In the cupboards in my kitchen I had six pint glasses of various brandings which I had inherited from the previous owner of the flat. Initially I was reluctant to hold on to them, both due to the fact that they were obviously stolen from some establishments in town, and because I didn’t feel comfortable owning drinkware that someone else had been using. But they were useful for filling a space in the cupboards and making it look as though I had made some effort, so I decided to hold on to them. I used one of the Tennent’s glasses to pour a can of the golden stuff into, replicating my habitual Friday night tipple, though it wasn’t the same when the 440ml can didn’t quite fill the pint glass, and the drink almost immediately fell flat anyway. Something about the mechanism of an ill-begotten Tennent’s glass clearly wasn’t the same as when used at the bar. As a barman to myself, I was hopeless.
Between trips to the fridge for my next drink, I would force myself to wait for a couple of minutes with an empty glass in front of me in an effort to replicate the time our group would usually spend trying to determine whose round it was next, though it was different without the tenuous puns, the excitable interjections from the moonlighting banker or the marine biologist barmaid’s suggestions of recipes for vegan curry dishes. In the meantime, I played a Spotify playlist of mostly cheesy pop hits and charged myself a pound to add three songs of my own liking to the queue, in keeping with the jukebox system in Aulay’s. On occasion I would play something by The Smiths, expecting to see the delighted grin on Geordie Pete’s face when he heard the familiar opening beats, or I would put on some Tears For Fears knowing how much Brexit Guy enjoyed his eighties synth, but in the end, I was just lining my own pockets with musical misery.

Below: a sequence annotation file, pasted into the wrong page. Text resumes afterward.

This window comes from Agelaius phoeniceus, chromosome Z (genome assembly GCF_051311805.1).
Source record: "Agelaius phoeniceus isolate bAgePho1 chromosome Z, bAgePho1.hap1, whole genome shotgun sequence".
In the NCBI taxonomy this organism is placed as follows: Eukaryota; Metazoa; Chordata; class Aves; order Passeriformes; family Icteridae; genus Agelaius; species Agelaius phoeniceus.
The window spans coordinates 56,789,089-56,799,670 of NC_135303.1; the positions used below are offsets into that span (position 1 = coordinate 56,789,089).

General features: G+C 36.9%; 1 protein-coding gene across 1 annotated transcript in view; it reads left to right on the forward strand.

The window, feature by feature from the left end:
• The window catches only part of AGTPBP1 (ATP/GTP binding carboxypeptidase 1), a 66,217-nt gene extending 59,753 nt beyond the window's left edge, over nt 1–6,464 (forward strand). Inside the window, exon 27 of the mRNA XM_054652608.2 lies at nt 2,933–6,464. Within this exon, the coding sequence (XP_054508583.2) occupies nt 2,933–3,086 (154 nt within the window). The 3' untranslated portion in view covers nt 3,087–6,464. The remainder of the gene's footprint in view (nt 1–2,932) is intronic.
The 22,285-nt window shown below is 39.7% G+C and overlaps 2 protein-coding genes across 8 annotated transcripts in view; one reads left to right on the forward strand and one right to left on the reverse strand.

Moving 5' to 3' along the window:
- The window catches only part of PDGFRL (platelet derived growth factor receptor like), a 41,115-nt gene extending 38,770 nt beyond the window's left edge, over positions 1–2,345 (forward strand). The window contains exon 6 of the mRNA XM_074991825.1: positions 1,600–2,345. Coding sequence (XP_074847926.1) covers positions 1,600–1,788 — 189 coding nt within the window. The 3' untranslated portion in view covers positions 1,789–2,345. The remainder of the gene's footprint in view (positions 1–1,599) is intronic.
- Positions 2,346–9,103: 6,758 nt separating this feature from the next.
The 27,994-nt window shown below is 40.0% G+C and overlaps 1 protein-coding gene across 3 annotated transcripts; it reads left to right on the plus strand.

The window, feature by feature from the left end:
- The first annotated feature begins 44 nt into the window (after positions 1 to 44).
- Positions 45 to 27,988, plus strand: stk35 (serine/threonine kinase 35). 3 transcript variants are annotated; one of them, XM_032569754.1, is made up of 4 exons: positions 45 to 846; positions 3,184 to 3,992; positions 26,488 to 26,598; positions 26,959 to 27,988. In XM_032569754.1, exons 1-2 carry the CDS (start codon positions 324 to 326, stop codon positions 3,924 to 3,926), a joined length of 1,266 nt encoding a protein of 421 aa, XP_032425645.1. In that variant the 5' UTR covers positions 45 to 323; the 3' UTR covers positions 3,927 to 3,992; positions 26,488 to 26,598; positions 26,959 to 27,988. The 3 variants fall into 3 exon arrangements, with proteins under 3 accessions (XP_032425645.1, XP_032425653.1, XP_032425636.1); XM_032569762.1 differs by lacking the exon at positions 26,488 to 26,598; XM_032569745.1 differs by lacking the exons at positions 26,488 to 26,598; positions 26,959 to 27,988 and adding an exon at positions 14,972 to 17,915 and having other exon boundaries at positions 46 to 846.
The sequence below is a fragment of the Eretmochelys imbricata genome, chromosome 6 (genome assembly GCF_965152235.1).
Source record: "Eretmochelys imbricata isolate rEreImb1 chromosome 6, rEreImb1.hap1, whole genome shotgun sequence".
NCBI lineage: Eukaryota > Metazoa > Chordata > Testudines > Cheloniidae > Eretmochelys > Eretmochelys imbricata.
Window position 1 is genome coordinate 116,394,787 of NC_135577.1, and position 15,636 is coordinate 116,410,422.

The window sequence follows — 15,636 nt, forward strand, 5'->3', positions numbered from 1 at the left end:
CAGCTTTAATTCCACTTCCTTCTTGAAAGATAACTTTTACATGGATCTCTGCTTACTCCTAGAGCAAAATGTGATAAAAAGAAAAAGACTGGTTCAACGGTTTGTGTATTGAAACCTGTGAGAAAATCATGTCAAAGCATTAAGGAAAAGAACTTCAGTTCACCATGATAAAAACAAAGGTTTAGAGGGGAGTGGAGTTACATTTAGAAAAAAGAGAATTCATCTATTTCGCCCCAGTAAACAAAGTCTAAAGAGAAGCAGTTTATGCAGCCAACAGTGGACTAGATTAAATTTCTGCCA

No matter what I tried, nothing came close to being in Aulay’s. There wasn’t the same tangible thrill as when a barstool became free and you could park your load for a while, since the stools at the breakfast bar in my kitchen were always empty and I could sit in one of them whenever I liked. I tried leaning against the mantelpiece, but it was just too high, and it didn’t have the same feeling of nonchalant coolness that standing by the icebox at the bar did. Although it was welcome being able to go to the bathroom without the fear of having to engage in conversation over the urinal, I found myself going much more frequently when I knew that it was there. People are always going to do something that feels good when it is just there and readily available.
By the end of the night, I had grown tired of sitting around drinking by myself, and I was in bed before midnight. Once again I had been unable to make conversation with a woman, and I wasn’t any closer to finding true love. It was just like any other Friday night. When I awoke the following morning I was fresh and hangover-free – it was a strange sensation. The government had announced that all bars and restaurants were to close, and so I was going to be forced into making my own breakfast, rather than attend our usual Saturday morning family gathering at Poppies. It was only the first weekend of social distancing and there was a long way left to go, but I was already craving a chocolate chip cookie. The best I could hope for was a short walk.
Links & things:
If you are social distancing, as well as working from home, and finding it difficult to remain as active and as healthy as you ordinarily might, please consider having a look at the online resources available from a local Oban charity Lorn & Oban Healthy Options, whose valuable work with the elderly and vulnerable in our community has also been impacted by the Covid-19 outbreak. Their Facebook page can be found by clicking on this link.
This week I have mostly been listening to the following songs by Bruce Springsteen and Eagles Of Death Metal: